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  • Writer's pictureLinda Odhner, with photos by Liz Kufs

Excerpted Inspirations #128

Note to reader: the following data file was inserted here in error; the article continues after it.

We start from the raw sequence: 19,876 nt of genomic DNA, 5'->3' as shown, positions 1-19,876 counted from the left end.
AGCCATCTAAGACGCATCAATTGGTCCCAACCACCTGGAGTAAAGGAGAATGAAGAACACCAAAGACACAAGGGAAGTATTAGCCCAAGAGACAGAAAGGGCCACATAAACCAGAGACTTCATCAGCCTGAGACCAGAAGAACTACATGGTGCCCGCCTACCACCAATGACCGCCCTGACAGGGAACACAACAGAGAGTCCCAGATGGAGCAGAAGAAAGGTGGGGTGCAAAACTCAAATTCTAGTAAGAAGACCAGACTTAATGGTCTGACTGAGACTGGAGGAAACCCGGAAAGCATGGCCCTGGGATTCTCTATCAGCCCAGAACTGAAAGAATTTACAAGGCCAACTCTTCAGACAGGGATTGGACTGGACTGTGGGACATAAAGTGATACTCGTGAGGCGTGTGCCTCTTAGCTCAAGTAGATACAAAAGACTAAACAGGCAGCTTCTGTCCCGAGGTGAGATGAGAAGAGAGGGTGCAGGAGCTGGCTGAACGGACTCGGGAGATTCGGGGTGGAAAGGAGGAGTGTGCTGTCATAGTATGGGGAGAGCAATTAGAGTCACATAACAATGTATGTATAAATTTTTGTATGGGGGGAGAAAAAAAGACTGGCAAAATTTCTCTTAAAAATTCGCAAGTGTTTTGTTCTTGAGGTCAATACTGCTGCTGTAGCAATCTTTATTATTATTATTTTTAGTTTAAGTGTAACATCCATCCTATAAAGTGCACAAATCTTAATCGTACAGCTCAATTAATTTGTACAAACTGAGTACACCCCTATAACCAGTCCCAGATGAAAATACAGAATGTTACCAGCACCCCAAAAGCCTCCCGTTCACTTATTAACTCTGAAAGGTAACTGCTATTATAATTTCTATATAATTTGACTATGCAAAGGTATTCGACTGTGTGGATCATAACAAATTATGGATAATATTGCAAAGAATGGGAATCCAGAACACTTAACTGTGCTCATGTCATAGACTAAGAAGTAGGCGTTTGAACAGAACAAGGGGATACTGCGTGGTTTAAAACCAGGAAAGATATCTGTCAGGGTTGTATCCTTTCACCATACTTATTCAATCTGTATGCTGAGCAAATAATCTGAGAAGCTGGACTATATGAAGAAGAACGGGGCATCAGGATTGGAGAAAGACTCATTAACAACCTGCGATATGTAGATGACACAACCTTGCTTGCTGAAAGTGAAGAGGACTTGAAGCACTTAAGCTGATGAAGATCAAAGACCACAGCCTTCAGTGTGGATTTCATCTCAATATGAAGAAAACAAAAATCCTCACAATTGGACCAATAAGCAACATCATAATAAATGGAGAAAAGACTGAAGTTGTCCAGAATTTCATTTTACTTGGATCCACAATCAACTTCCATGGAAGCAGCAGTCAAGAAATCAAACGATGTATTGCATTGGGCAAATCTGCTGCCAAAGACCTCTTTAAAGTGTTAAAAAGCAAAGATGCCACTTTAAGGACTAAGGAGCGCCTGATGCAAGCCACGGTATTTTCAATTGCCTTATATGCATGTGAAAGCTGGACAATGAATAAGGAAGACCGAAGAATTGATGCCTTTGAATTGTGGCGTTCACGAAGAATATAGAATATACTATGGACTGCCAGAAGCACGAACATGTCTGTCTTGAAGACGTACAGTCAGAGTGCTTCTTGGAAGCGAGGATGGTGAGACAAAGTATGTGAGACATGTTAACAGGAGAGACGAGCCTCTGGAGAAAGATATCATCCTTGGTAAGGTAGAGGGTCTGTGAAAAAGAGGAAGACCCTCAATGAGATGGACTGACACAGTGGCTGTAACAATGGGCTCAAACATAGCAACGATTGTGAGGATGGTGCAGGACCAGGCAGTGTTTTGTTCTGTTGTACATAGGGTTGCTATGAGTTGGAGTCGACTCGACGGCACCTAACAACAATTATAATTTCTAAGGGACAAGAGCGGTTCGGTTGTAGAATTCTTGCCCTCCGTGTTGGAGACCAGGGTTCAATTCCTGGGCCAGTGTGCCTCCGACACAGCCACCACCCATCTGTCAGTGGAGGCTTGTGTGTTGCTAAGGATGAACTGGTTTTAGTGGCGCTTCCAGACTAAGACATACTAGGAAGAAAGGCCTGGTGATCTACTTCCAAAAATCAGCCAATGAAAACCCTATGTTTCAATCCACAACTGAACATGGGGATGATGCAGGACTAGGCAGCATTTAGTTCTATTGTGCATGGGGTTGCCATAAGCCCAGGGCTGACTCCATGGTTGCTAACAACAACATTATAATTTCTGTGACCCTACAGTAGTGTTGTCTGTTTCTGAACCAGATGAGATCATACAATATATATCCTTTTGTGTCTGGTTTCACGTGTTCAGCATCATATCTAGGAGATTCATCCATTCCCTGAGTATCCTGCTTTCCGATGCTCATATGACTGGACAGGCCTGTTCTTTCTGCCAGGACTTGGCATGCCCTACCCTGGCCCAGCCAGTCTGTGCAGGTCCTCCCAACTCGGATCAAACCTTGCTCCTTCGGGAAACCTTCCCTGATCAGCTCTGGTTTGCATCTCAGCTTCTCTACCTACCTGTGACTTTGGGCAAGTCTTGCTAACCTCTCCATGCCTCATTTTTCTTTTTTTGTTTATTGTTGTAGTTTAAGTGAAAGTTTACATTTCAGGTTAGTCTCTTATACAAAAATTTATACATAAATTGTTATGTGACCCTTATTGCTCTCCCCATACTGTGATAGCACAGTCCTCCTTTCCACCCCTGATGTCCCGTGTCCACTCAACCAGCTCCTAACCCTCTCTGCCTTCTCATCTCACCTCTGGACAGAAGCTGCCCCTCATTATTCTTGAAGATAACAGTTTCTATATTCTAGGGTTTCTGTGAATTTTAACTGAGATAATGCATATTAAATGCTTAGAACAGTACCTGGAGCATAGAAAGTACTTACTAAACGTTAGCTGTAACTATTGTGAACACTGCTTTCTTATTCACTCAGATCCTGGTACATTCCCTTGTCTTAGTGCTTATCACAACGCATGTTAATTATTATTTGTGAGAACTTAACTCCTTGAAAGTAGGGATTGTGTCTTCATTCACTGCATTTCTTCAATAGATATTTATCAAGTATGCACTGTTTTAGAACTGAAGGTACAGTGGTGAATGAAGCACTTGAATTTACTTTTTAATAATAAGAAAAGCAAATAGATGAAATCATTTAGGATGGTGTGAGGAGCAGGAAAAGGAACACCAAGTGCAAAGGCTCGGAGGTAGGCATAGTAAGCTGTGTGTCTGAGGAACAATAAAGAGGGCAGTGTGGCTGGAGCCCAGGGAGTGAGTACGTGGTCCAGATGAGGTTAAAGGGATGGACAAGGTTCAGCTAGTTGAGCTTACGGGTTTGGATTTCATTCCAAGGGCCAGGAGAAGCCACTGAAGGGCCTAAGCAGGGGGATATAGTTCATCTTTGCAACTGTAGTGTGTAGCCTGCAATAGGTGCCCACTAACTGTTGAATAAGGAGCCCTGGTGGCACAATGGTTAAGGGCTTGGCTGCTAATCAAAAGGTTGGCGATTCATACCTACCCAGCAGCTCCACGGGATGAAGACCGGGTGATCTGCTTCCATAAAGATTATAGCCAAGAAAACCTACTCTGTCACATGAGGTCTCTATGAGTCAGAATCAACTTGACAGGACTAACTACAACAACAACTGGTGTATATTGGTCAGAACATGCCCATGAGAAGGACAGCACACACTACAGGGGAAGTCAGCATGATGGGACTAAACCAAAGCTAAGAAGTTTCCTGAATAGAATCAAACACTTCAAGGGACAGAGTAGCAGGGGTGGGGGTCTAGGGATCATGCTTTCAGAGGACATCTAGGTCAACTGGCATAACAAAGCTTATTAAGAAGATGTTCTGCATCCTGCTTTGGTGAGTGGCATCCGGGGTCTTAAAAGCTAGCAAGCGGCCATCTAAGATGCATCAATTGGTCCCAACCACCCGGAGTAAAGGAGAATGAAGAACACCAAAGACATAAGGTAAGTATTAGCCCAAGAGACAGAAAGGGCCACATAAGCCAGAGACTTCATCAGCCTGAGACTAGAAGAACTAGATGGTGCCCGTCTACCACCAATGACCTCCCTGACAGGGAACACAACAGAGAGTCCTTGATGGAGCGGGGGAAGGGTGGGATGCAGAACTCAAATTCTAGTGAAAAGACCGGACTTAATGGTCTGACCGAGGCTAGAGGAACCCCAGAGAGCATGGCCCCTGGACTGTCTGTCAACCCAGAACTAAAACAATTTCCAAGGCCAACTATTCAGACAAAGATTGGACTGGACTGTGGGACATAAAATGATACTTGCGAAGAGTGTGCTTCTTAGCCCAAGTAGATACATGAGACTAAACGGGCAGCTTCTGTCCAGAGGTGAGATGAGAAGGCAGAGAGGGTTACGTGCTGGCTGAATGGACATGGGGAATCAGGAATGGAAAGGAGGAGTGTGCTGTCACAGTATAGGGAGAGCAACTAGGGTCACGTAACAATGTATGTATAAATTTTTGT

[It is easy to see Tolkien himself, with his soaring vision and human failings, in this portrait of an artist struggling to transcend his limitations.] He had a number of pictures on hand; most of them were too large and ambitious for his skill. He was the sort of painter who can paint leaves better than trees. He used to spend a long time on a single leaf, trying to catch its shape, and its sheen, and the glistening of dewdrops on its edges. Yet he wanted to paint a whole tree, with all of its leaves in the same style, and all of them different. There was one picture in particular which bothered him. It had begun with a leaf caught in the wind, and became a tree; and the tree grew, sending out innumerable branches, and thrusting out the most fantastic roots. Strange birds came and settled on the twigs and had to be attended to. Then all round the tree and behind it, through the gaps in the leaves and boughs, a country began to open out; and there were glimpses of a forest marching over the land, and of mountains tipped with snow. Niggle lost interest in his other pictures; or else he took them and tacked them on to his great picture. Soon the canvas became so large that he had to get a ladder; and he ran up and down it, putting in a touch here, and rubbing out a patch there.       -J. R. R. Tolkien, “Leaf by Niggle,” in Tree and Leaf (1964), p. 101; first published in 1945

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